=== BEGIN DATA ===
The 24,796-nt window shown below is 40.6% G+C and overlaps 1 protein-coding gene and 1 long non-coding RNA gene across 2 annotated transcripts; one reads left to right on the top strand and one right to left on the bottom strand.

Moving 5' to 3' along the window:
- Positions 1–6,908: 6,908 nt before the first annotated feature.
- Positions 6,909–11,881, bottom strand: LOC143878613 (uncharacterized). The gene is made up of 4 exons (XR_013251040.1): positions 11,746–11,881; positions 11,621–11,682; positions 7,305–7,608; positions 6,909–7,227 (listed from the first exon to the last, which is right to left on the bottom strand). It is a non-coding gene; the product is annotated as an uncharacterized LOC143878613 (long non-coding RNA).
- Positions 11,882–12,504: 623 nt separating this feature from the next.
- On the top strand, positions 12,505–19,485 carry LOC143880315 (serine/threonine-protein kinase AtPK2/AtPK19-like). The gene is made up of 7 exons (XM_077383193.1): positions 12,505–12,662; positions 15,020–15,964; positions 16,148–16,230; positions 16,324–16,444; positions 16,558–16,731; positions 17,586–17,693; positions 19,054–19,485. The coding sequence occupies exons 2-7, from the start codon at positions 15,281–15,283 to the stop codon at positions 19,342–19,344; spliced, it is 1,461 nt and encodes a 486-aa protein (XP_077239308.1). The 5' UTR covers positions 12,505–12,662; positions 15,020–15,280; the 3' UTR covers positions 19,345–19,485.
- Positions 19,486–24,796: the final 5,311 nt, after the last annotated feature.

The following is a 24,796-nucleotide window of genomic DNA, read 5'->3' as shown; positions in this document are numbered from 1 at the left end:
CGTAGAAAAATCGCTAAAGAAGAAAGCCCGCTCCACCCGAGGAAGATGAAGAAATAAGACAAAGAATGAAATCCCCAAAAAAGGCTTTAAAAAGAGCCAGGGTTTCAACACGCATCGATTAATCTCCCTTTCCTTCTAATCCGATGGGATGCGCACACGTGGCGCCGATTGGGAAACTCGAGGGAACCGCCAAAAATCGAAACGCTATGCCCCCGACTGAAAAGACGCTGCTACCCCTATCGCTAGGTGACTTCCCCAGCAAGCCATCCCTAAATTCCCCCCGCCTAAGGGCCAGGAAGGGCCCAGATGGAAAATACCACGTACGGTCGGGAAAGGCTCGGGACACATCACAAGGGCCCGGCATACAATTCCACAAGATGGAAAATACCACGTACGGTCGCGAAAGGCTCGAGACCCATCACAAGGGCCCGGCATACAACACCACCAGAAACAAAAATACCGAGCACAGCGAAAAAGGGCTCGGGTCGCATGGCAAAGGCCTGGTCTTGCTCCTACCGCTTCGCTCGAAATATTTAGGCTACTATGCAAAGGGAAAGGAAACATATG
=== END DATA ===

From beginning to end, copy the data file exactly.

The 24,796-nt window shown below is 40.6% G+C and overlaps 1 protein-coding gene and 1 long non-coding RNA gene across 2 annotated transcripts; one reads left to right on the top strand and one right to left on the bottom strand.

Moving 5' to 3' along the window:
- Positions 1–6,908: 6,908 nt before the first annotated feature.
- Positions 6,909–11,881, bottom strand: LOC143878613 (uncharacterized). The gene is made up of 4 exons (XR_013251040.1): positions 11,746–11,881; positions 11,621–11,682; positions 7,305–7,608; positions 6,909–7,227 (listed from the first exon to the last, which is right to left on the bottom strand). It is a non-coding gene; the product is annotated as an uncharacterized LOC143878613 (long non-coding RNA).
- Positions 11,882–12,504: 623 nt separating this feature from the next.
- On the top strand, positions 12,505–19,485 carry LOC143880315 (serine/threonine-protein kinase AtPK2/AtPK19-like). The gene is made up of 7 exons (XM_077383193.1): positions 12,505–12,662; positions 15,020–15,964; positions 16,148–16,230; positions 16,324–16,444; positions 16,558–16,731; positions 17,586–17,693; positions 19,054–19,485. The coding sequence occupies exons 2-7, from the start codon at positions 15,281–15,283 to the stop codon at positions 19,342–19,344; spliced, it is 1,461 nt and encodes a 486-aa protein (XP_077239308.1). The 5' UTR covers positions 12,505–12,662; positions 15,020–15,280; the 3' UTR covers positions 19,345–19,485.
- Positions 19,486–24,796: the final 5,311 nt, after the last annotated feature.

The following is a 24,796-nucleotide window of genomic DNA, read 5'->3' as shown; positions in this document are numbered from 1 at the left end:
CGTAGAAAAATCGCTAAAGAAGAAAGCCCGCTCCACCCGAGGAAGATGAAGAAATAAGACAAAGAATGAAATCCCCAAAAAAGGCTTTAAAAAGAGCCAGGGTTTCAACACGCATCGATTAATCTCCCTTTCCTTCTAATCCGATGGGATGCGCACACGTGGCGCCGATTGGGAAACTCGAGGGAACCGCCAAAAATCGAAACGCTATGCCCCCGACTGAAAAGACGCTGCTACCCCTATCGCTAGGTGACTTCCCCAGCAAGCCATCCCTAAATTCCCCCCGCCTAAGGGCCAGGAAGGGCCCAGATGGAAAATACCACGTACGGTCGGGAAAGGCTCGGGACACATCACAAGGGCCCGGCATACAATTCCACAAGATGGAAAATACCACGTACGGTCGCGAAAGGCTCGAGACCCATCACAAGGGCCCGGCATACAACACCACCAGAAACAAAAATACCGAGCACAGCGAAAAAGGGCTCGGGTCGCATGGCAAAGGCCTGGTCTTGCTCCTACCGCTTCGCTCGAAATATTTAGGCTACTATGCAAAGGGAAAGGAAACATATG